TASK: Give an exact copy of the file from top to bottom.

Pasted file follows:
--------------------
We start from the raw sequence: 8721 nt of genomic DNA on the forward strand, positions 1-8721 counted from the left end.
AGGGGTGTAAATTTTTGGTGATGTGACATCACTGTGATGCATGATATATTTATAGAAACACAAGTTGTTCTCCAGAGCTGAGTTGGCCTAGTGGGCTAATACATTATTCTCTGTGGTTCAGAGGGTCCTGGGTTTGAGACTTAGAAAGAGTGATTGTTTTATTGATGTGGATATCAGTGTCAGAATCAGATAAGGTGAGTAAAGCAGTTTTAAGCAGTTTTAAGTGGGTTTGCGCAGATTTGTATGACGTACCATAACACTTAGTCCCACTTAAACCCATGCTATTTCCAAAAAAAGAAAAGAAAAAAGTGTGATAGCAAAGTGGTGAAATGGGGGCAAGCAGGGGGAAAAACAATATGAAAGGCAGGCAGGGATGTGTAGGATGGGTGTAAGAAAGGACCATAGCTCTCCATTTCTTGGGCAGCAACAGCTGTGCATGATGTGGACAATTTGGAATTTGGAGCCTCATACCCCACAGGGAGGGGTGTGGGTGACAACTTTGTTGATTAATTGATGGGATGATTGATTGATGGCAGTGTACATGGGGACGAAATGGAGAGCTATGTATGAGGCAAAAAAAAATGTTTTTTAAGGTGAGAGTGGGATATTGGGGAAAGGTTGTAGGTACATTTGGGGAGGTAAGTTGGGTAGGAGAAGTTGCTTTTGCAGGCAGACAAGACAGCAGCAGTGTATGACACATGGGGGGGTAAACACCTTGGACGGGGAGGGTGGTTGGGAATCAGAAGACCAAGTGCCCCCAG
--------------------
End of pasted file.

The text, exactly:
We start from the raw sequence: 8721 nt of genomic DNA on the forward strand, positions 1-8721 counted from the left end.
AGGGGTGTAAATTTTTGGTGATGTGACATCACTGTGATGCATGATATATTTATAGAAACACAAGTTGTTCTCCAGAGCTGAGTTGGCCTAGTGGGCTAATACATTATTCTCTGTGGTTCAGAGGGTCCTGGGTTTGAGACTTAGAAAGAGTGATTGTTTTATTGATGTGGATATCAGTGTCAGAATCAGATAAGGTGAGTAAAGCAGTTTTAAGCAGTTTTAAGTGGGTTTGCGCAGATTTGTATGACGTACCATAACACTTAGTCCCACTTAAACCCATGCTATTTCCAAAAAAAGAAAAGAAAAAAGTGTGATAGCAAAGTGGTGAAATGGGGGCAAGCAGGGGGAAAAACAATATGAAAGGCAGGCAGGGATGTGTAGGATGGGTGTAAGAAAGGACCATAGCTCTCCATTTCTTGGGCAGCAACAGCTGTGCATGATGTGGACAATTTGGAATTTGGAGCCTCATACCCCACAGGGAGGGGTGTGGGTGACAACTTTGTTGATTAATTGATGGGATGATTGATTGATGGCAGTGTACATGGGGACGAAATGGAGAGCTATGTATGAGGCAAAAAAAAATGTTTTTTAAGGTGAGAGTGGGATATTGGGGAAAGGTTGTAGGTACATTTGGGGAGGTAAGTTGGGTAGGAGAAGTTGCTTTTGCAGGCAGACAAGACAGCAGCAGTGTATGACACATGGGGGGGTAAACACCTTGGACGGGGAGGGTGGTTGGGAATCAGAAGACCAAGTGCCCCCAG